Despite coming with theoretically better legal protection attached, EU funds proved a double liability for public procurement as presented in this paper. First, because as the first ANTICORRP policy report, “Controlling Corruption in Europe” already warned, EU funds stimulate discretionary public spending (as compared to more predictable rule based spending, for instance on pensions). Second, because they seem to be targeted more by rent seekers resulting in a higher risk of funds being captured by a ‘favourite’ company.
Estimated value of national and EU funded public procurement disbursed in a particularistic way, by country, % of 2009-2012 total GDP
Note: In order to arrive at an approximate total public procurement spending figure, spending values based on announcements in the National Public Procurement Bulletins were approximated to total public procurement spending estimated by the OECD based on the system of national accounts (OECD, 2013). As the total public procurement spending figures are upper bound estimations and the proportion of EU funding within public procurement spending not reported in the National Public Procurement Bulletin is unknown, figures in the graph may be overestimations.
Given the high risks, what can the EU do to better protect its investment and ensure that funds are disbursed in a more competitive and transparent manner? The ANTICORRP policy team offers the following recommendations:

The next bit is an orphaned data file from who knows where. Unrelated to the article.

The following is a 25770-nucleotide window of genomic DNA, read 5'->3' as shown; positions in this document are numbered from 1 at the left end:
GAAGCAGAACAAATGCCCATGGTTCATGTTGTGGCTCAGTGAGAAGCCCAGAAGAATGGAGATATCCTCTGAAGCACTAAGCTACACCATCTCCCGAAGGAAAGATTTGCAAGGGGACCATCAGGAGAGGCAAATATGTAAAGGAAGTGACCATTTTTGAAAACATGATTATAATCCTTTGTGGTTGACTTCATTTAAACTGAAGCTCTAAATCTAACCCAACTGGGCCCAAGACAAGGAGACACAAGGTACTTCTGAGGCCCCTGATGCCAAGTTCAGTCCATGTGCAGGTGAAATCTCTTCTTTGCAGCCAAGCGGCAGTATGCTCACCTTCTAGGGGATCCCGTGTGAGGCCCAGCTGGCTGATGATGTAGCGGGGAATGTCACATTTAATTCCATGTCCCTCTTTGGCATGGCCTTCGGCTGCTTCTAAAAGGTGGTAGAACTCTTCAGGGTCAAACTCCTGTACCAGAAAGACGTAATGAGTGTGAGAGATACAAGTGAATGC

Introduce an EU-wide, real-time monitoring mechanism of EU funds spending designed to detect systematic fraud and corruption in public procurement using data mining techniques.
Increase national civil society capability for monitoring governance and controlling corruption at both national and local levels especially with regard to EU funds.
Consider re-allocating EU funding from discretionary investment projects which typically constitute high corruption risk, towards non-discretionary spending such as education.
For more information see the original article on the ERCAS webpage here: http://http://www.againstcorruption.eu/articles/eu-funds-curse-new-evidence-reciprocal-impact-eu-funds-corruption-cee/
[i] Mihály Fazekas, Jana Chvalkovska, Jiri Skuhrovec, István Janos Tóth, and Lawrence Peter King, (2013), Are EU funds a corruption risk? The impact of EU funds on grand corruption in Central and Eastern Europe. Published as through the Corruption Research Centre Budapest as CRCB-WP/2013:03 and through the European Research Centre for Anti-Corruption and State-Building as WP No.39
[ii] Key publications are: Fazekas, M., Tóth, I. J., & King, L. P. (2013). Anatomy of grand corruption: A composite corruption risk index based on objective data. CRCB-WP/2013:02, Budapest: Corruption Research Centre.
Fazekas, M., Tóth, I. J., & King, L. P. (2013c). Corruption manual for beginners: Inventory of elementary “corruption techniques” in public procurement using the case of Hungary. CRCB-WP/2013:01, Corruption Research Centre, Budapest.
Fazekas, Mihály, István János Tóth, and Lawrence Peter King. 2013c. “Hidden Depths.The Case of Hungary.” In Controlling Corruption in Europe vol. 1, ed. Alina Mungiu-Pippidi. Berlin: Barbara Budrich Publishers, 74–82.